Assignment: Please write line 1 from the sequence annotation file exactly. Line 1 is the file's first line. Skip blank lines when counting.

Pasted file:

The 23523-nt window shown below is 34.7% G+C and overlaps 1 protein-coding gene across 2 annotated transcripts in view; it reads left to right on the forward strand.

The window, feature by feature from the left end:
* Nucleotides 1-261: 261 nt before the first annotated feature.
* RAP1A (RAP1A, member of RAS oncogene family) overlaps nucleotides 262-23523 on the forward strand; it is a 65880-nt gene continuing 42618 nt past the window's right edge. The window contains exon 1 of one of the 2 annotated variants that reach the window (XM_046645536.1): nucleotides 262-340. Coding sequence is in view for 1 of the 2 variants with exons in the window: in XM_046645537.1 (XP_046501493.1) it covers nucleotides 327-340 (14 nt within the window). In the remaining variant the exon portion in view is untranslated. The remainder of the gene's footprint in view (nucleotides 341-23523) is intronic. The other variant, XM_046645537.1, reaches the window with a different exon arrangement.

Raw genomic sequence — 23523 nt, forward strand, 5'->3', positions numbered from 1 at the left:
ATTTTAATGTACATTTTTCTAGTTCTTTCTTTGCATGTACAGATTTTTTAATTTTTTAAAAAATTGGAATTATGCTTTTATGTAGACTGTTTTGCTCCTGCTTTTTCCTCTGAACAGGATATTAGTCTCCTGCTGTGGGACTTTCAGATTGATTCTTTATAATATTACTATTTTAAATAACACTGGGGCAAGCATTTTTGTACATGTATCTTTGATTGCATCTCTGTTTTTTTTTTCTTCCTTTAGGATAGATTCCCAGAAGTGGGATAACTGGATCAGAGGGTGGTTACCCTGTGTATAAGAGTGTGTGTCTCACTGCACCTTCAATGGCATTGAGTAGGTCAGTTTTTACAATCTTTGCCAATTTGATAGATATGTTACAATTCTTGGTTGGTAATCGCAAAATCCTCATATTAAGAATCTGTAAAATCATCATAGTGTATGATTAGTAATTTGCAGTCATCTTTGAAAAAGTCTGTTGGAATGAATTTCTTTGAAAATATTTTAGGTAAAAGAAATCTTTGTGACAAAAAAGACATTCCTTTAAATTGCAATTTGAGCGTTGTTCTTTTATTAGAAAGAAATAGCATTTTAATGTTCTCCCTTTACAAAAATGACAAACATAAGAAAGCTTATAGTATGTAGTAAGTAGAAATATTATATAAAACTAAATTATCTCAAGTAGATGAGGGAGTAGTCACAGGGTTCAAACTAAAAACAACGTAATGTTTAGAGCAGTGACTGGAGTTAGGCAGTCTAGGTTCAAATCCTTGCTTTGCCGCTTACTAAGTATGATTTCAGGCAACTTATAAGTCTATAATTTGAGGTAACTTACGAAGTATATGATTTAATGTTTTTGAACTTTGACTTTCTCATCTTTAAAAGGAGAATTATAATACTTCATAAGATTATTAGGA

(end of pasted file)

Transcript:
The 23523-nt window shown below is 34.7% G+C and overlaps 1 protein-coding gene across 2 annotated transcripts in view; it reads left to right on the forward strand.